When it comes to creating mobile apps, the guiding principle is keep it simple.
Things aren’t so straightforward when you’re trying to get an eightyear- old to eat his broccoli.
“There are some challenges,” said Cody Cail of her son Darien Cail-MacDonald, with a chuckle. “He’s kind of picky. With fruit he’s pretty good, he likes oranges, strawberries.”
But when it comes to veggies, Darien keeps to a few favourites such as spinach, carrots and celery, she said from her Halifax home Thursday.
She and her husband Kenny have come with strategies like incorporating veggies into pizza and pasta sauces.
“We’re encouraging him to try one bite and that’s OK, we’ll come back to it again,” Cail said Health promotion expert Sara Kirk said the trick with kids and healthy eating is “start it early and start it young.”
“You look at our food environment and very rarely do we see vegetables or fruit served,” said Kirk, a professor in Dalhousie University’s School of Health and Human Performance, in an interview Thursday.
That’s despite decades of
Canada Food Guide messaging about the number of servings of vegetables and fruits we and our kids should be eating every day. (It’s now 10 by the way, even though Kirk said she’d be happy to see people getting five.) A couple of years ago, Kirk and her research team turned their attention to the phones and tablets that have become such an integral part of a family’s busy day.
“People tend to go out with their kids to do soccer, hockey, swimming, and what that means is they’re not actually eating the meal at home, they’re having drive-thrus and what have you,” Kirk said. “So healthy eating is kind of being knocked to the side.”
The researchers figured an app that promoted healthy eating would knock it back into a family’s daily routine.
With a grant from the Heart and Stroke Foundation, Kirk teamed up with the Halifax marketing firm We Us Them to put mobile technology to work on the problem.
“We took what we knew and we took the components that people liked and we stripped it down, if you like, and the brilliant brains from this organization actually translated what was in my head, which is somewhat messy a lot of the time,” she said with a laugh, “into this lovely app that’s very engaging.”
Ashwin Kutty, president and CEO of We Us Them, said the company has developed a lot of health-care apps and information overload can be problematic.
“One of the things that we find is (customers) talk about a lot of the clinical research and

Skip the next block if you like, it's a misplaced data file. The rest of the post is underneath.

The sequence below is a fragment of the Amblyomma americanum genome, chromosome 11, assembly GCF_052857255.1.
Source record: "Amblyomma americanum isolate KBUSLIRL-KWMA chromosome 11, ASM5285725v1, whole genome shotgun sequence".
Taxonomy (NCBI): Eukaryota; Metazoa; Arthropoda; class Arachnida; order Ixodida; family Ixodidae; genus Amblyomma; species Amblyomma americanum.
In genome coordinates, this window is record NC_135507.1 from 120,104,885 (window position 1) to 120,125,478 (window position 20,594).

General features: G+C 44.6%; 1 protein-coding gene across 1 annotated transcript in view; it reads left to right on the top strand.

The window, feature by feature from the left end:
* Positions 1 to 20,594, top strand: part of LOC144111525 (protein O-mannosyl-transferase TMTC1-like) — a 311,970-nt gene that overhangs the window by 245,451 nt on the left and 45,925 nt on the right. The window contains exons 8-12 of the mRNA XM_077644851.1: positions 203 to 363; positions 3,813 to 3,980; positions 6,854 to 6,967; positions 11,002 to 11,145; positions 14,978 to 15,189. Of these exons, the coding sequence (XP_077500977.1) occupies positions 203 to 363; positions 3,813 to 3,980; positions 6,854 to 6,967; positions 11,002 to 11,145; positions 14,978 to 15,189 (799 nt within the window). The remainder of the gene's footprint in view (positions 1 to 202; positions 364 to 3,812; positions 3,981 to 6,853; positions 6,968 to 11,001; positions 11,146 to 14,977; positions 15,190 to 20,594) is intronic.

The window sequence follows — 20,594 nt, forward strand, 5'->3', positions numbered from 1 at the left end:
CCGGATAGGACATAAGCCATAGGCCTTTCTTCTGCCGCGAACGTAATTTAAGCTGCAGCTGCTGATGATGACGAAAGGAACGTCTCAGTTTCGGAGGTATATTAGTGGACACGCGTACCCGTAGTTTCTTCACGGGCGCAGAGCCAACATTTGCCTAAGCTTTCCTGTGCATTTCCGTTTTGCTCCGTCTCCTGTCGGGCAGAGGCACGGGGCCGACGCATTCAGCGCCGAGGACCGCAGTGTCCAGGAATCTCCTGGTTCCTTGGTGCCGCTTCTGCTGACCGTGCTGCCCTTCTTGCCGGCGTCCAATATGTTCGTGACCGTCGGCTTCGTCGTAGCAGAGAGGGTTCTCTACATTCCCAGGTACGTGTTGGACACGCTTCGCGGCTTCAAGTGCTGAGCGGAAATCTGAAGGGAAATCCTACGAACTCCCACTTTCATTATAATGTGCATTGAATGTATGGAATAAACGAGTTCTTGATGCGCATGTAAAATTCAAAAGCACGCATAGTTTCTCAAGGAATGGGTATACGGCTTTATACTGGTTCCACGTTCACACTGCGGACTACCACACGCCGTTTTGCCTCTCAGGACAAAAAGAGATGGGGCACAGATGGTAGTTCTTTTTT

the clinical evidence and tools that come with it,” said Kutty, who was interviewed with Kirk at We Us Them’s airy offices on Spring Garden Road. “So taking all of those and converting them into an app is very boring. . . . People don’t want to download it, and if they do, they download it once and they look at it, they play around with it and they don’t use it.”
Kutty’s creative tech team tackled that problem by keeping it simple and incorporating facets of the most popular app genre — gaming. The result was Froogie, which features animated characters such as Sly the Fly, who buzzes around that veggie you should be eating faster, Red the Hot Chili Pepper and Kirk’s favourite, Puff the Magic Dragonfruit.
“We built it . . . like a game where it’s motivational and inspirational,” said Kutty, whose company has been a full-service marketing agency for seven years and employs 12 people.
“You finish one fruit or vegetable, and through a week, if you maintain your intake levels, it unlocks another character. So you get to now explore what (the next) character does.”
Froogie came online last year and it’s been a hit on services such as iTunes and Google apps.
“In the first two weeks, we had about two million views of it, about 3,000 downloads of the app itself,” Kutty said. “It was being looked at in about 46 countries.”
Its profile was heightened after Apple recommended it as a new and notable app. Most recently, Froogie received a Gold Davey award from the International Academy of Interactive and Visual Arts, which honours creative works from smaller media, marketing and public relations agencies.
Kirk is hoping Froogie’s success will attract more funding so the app can be adapted to incorporate user feedback. Whether it’s technology or continuing the message of eating your vegetables and fruit through traditional mediums, she said something must be done to improve our children’s eating habits.
“Fewer than one in 10 are eating sufficient fruits and vegetables; it’s a dire situation,” she said, noting that poor nutrition not only makes children more vulnerable to physical conditions such as heart disease and cancer, but mental illness as well.
“We know our kids, they’re not active enough, they’re sitting too much, they’re not eating enough of the foods that are protection against the chronic diseases that we’ll see in the future. . . . About a third of all cancers are caused by diet and lifestyle. If we want to see our kids thrive and be healthy into the future, then we have to start getting those habits instilled in them younger.”
Cody Cail welcomed any tool that helps parents improve their kids’ eating habits.
“I think it’s a great idea,” she said of the app. “Anything like that you can do to motivate (your child) helps.”